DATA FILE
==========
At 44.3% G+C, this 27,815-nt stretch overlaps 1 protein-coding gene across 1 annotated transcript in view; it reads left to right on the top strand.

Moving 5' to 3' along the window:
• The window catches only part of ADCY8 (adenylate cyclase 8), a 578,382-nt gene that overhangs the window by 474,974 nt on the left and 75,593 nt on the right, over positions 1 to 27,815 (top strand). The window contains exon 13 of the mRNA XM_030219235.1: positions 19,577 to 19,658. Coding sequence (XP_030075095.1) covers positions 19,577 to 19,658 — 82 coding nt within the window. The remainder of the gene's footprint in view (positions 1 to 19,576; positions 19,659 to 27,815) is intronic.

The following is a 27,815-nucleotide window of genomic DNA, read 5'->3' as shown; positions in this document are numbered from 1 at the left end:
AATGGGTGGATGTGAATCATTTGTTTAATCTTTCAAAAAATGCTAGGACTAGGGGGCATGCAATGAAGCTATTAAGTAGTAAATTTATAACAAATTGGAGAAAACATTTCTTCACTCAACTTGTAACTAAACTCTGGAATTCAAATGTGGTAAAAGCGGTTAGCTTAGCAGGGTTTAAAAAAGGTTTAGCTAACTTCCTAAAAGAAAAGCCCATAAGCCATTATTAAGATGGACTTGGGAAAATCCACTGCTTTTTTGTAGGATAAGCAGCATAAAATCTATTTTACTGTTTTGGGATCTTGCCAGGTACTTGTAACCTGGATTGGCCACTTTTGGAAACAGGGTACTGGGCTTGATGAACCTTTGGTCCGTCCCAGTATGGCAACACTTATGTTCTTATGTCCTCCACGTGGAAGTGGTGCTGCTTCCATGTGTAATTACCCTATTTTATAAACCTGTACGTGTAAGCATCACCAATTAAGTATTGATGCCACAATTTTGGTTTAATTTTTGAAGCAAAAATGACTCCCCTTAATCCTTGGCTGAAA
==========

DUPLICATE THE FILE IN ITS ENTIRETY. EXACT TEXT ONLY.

At 44.3% G+C, this 27,815-nt stretch overlaps 1 protein-coding gene across 1 annotated transcript in view; it reads left to right on the top strand.

Moving 5' to 3' along the window:
• The window catches only part of ADCY8 (adenylate cyclase 8), a 578,382-nt gene that overhangs the window by 474,974 nt on the left and 75,593 nt on the right, over positions 1 to 27,815 (top strand). The window contains exon 13 of the mRNA XM_030219235.1: positions 19,577 to 19,658. Coding sequence (XP_030075095.1) covers positions 19,577 to 19,658 — 82 coding nt within the window. The remainder of the gene's footprint in view (positions 1 to 19,576; positions 19,659 to 27,815) is intronic.

The following is a 27,815-nucleotide window of genomic DNA, read 5'->3' as shown; positions in this document are numbered from 1 at the left end:
AATGGGTGGATGTGAATCATTTGTTTAATCTTTCAAAAAATGCTAGGACTAGGGGGCATGCAATGAAGCTATTAAGTAGTAAATTTATAACAAATTGGAGAAAACATTTCTTCACTCAACTTGTAACTAAACTCTGGAATTCAAATGTGGTAAAAGCGGTTAGCTTAGCAGGGTTTAAAAAAGGTTTAGCTAACTTCCTAAAAGAAAAGCCCATAAGCCATTATTAAGATGGACTTGGGAAAATCCACTGCTTTTTTGTAGGATAAGCAGCATAAAATCTATTTTACTGTTTTGGGATCTTGCCAGGTACTTGTAACCTGGATTGGCCACTTTTGGAAACAGGGTACTGGGCTTGATGAACCTTTGGTCCGTCCCAGTATGGCAACACTTATGTTCTTATGTCCTCCACGTGGAAGTGGTGCTGCTTCCATGTGTAATTACCCTATTTTATAAACCTGTACGTGTAAGCATCACCAATTAAGTATTGATGCCACAATTTTGGTTTAATTTTTGAAGCAAAAATGACTCCCCTTAATCCTTGGCTGAAA